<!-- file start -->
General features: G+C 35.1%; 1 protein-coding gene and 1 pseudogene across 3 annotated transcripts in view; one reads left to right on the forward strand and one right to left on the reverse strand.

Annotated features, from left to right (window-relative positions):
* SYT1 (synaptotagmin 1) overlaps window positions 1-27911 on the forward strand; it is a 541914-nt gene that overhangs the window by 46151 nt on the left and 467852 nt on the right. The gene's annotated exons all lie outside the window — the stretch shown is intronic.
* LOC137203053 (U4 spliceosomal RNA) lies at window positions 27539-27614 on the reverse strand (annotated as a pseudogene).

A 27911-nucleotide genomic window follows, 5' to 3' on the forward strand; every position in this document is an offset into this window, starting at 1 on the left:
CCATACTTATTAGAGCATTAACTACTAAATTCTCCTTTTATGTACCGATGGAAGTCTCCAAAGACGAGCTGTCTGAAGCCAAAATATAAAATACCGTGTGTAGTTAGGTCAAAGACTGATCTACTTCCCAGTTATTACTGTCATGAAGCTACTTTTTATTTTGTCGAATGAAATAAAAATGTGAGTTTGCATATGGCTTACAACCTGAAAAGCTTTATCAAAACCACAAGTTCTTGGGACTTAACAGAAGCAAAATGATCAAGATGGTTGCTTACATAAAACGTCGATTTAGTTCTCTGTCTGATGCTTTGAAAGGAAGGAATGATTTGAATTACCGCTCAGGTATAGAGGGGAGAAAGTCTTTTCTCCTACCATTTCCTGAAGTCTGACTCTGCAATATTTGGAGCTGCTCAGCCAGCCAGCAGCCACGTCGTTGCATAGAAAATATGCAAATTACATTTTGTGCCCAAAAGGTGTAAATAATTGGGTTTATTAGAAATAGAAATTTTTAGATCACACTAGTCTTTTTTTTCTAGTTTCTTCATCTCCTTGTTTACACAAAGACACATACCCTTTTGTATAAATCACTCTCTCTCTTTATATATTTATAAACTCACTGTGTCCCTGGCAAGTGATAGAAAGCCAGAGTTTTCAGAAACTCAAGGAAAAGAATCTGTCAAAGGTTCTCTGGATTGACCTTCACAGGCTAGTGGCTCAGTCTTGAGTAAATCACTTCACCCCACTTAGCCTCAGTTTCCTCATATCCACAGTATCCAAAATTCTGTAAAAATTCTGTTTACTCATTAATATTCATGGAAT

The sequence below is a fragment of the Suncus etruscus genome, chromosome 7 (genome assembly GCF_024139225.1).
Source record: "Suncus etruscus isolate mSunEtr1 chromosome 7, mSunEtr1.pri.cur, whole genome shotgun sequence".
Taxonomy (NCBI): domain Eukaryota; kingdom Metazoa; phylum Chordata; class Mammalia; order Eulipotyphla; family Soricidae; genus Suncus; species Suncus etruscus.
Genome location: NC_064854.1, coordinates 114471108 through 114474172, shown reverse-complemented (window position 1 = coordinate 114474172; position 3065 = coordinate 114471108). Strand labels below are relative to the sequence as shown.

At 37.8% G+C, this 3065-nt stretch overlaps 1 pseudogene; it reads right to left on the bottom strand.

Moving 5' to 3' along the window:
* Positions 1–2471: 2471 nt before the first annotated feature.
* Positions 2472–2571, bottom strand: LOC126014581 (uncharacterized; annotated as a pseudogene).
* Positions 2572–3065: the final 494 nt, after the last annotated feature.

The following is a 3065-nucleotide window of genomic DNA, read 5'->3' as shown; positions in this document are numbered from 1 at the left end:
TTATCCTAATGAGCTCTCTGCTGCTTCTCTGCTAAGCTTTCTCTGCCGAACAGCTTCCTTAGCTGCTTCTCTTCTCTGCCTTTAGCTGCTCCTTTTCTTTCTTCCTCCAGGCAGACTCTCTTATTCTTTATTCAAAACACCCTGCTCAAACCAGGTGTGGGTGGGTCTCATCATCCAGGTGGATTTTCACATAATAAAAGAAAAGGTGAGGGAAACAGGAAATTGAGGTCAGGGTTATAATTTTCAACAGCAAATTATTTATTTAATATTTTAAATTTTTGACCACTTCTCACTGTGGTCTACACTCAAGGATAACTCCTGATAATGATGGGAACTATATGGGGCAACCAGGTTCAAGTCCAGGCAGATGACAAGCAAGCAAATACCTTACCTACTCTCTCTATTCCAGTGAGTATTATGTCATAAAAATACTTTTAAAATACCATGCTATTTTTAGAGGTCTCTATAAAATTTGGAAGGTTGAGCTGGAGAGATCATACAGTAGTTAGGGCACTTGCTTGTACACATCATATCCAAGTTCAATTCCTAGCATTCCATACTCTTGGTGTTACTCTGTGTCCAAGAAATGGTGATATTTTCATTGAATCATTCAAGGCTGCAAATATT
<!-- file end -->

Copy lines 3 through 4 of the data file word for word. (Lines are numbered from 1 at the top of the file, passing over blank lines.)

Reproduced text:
* SYT1 (synaptotagmin 1) overlaps window positions 1-27911 on the forward strand; it is a 541914-nt gene that overhangs the window by 46151 nt on the left and 467852 nt on the right. The gene's annotated exons all lie outside the window — the stretch shown is intronic.
* LOC137203053 (U4 spliceosomal RNA) lies at window positions 27539-27614 on the reverse strand (annotated as a pseudogene).